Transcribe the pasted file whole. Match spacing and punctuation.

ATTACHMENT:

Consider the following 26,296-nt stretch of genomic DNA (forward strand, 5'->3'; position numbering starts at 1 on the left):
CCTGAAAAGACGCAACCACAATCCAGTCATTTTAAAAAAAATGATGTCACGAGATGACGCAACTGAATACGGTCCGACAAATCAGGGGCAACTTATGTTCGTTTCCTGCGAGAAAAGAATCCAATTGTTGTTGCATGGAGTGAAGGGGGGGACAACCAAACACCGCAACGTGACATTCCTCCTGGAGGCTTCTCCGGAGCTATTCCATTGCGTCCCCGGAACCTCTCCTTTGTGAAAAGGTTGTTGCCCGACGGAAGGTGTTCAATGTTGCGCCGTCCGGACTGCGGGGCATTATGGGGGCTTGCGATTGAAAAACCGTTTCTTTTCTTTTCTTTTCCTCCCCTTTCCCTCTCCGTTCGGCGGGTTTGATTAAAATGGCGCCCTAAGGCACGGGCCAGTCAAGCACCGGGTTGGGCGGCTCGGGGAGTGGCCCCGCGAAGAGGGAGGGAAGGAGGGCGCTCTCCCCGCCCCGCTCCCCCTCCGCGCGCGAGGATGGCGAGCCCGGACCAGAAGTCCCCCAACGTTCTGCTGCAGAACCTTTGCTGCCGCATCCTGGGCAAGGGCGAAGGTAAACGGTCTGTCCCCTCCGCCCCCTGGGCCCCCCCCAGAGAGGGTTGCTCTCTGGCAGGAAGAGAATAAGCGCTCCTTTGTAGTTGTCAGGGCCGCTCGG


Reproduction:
Consider the following 26,296-nt stretch of genomic DNA (forward strand, 5'->3'; position numbering starts at 1 on the left):
CCTGAAAAGACGCAACCACAATCCAGTCATTTTAAAAAAAATGATGTCACGAGATGACGCAACTGAATACGGTCCGACAAATCAGGGGCAACTTATGTTCGTTTCCTGCGAGAAAAGAATCCAATTGTTGTTGCATGGAGTGAAGGGGGGGACAACCAAACACCGCAACGTGACATTCCTCCTGGAGGCTTCTCCGGAGCTATTCCATTGCGTCCCCGGAACCTCTCCTTTGTGAAAAGGTTGTTGCCCGACGGAAGGTGTTCAATGTTGCGCCGTCCGGACTGCGGGGCATTATGGGGGCTTGCGATTGAAAAACCGTTTCTTTTCTTTTCTTTTCCTCCCCTTTCCCTCTCCGTTCGGCGGGTTTGATTAAAATGGCGCCCTAAGGCACGGGCCAGTCAAGCACCGGGTTGGGCGGCTCGGGGAGTGGCCCCGCGAAGAGGGAGGGAAGGAGGGCGCTCTCCCCGCCCCGCTCCCCCTCCGCGCGCGAGGATGGCGAGCCCGGACCAGAAGTCCCCCAACGTTCTGCTGCAGAACCTTTGCTGCCGCATCCTGGGCAAGGGCGAAGGTAAACGGTCTGTCCCCTCCGCCCCCTGGGCCCCCCCCAGAGAGGGTTGCTCTCTGGCAGGAAGAGAATAAGCGCTCCTTTGTAGTTGTCAGGGCCGCTCGG